Devils Gate Wyoming

Devil’s Gate

At The California Trail Interpretive Center, we invite you to learn about Devil’s Gate in Wyoming, a trail landmark for westward traveling emigrants along the California Trail. Just five miles east of Independence Rock, Devil’s Gate is 370 feet deep, 1500 feet long, and boasts stories of mystery, tragedy, and struggle.

An Important Natural Landmark

Devil’s Gate gorge, or Devil’s Gate rock cleft, was too narrow for pioneer wagons to travel through, so emigrants had to divert south. However, they often camped nearby and explored the gorge. There are many of their inscriptions legible on the rocks, and people are still fascinated by the chasm today. Just a few interesting facts about this landmark include:

  • Its name comes from a Native American myth.
  • It’s near the oldest documented trail grave.
  • It was the home of a former trading post.
  • It’s part of the Mormon Handcart Disaster.

Born From Myth and Legend

The Shoshone tribe told travelers a story about the creation of Devil’s Gate. In their myth, an evil horned creature roamed the region and kept them from hunting, fishing, and camping. Eventually, warriors became so frustrated by the beast that they decided to kill it. They shot it with many arrows, and in a fit of rage, the beast used its horns to dig the gorge and escape, never to be seen again. And so the legend was born.

The Grave Of Frederick Fulkerson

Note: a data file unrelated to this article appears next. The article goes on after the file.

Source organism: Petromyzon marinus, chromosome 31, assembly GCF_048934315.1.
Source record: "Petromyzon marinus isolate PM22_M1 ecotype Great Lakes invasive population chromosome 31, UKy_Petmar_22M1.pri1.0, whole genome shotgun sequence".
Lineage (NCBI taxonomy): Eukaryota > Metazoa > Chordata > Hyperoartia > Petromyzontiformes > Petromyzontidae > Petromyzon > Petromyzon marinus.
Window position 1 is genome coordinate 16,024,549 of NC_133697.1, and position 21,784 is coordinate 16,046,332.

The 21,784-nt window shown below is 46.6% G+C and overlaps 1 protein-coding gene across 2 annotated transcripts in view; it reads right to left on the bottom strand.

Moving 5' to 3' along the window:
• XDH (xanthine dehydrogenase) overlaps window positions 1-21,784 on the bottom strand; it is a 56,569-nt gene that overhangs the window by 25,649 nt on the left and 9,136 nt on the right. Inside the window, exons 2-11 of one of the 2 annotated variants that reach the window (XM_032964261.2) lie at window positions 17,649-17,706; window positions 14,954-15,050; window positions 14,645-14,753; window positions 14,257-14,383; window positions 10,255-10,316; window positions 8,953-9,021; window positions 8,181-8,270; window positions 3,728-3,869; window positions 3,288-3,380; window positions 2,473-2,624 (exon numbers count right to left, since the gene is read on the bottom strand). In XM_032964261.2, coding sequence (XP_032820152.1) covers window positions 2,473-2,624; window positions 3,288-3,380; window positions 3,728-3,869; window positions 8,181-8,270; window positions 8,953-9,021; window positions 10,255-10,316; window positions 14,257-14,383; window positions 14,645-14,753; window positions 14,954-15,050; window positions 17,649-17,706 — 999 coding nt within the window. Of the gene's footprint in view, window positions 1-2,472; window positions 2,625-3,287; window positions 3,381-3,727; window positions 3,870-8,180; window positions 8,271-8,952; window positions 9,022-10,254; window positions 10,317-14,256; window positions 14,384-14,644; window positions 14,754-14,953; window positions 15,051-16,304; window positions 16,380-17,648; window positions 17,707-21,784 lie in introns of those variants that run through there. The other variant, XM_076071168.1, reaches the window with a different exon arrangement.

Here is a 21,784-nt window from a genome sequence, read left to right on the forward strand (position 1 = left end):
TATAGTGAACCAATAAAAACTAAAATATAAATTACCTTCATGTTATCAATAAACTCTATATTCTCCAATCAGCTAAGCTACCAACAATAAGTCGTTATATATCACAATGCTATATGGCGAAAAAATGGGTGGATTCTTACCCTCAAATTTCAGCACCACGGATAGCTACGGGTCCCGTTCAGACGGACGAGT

The oldest documented grave on the trail is near Devil’s Gate. Frederick Fulkerson died on July 1st, 1847 from a mysterious illness after crossing the Platte River. To add to this tragedy, Frederick’s mother Mary died just two weeks later. The stone boulder that marks Frederick’s grave is a historic site.

Success And Wealth On The Trail

With thousands of emigrants traveling the trail each year, Charles Lajeunesse was a French trapper who saw an opportunity for commerce and took it. He built a thriving trading post, which eventually grew to 14 buildings. The last family to run the trading post, the Archambaults, left sometime in the summer of 1856, which contributed to the next tragedy.

The Mormon Handcart Disaster

In August of 1856, just over 1,000 Mormon settlers, in two companies, started on the trail to Utah pushing handcarts. However, August was too late to start the venture, and the Mormons soon found themselves trapped by an early winter. They sought help at the Devil’s Gate trading post, but found it abandoned, and eventually found shelter at a small cove, now known as Martin’s Cove. By the time they were rescued, more than 200 people had died from starvation or exposure.

Where California Trail History Comes Alive

Devil’s Gate and the westward expansion is something many of us can barely imagine. Visit The California Trail Interpretive Center in Elko, NV and learn more about the journeys along the California Trail. History comes alive when you experience pioneer life and food, real Native American culture, exciting exhibits and more. Plan your visit today.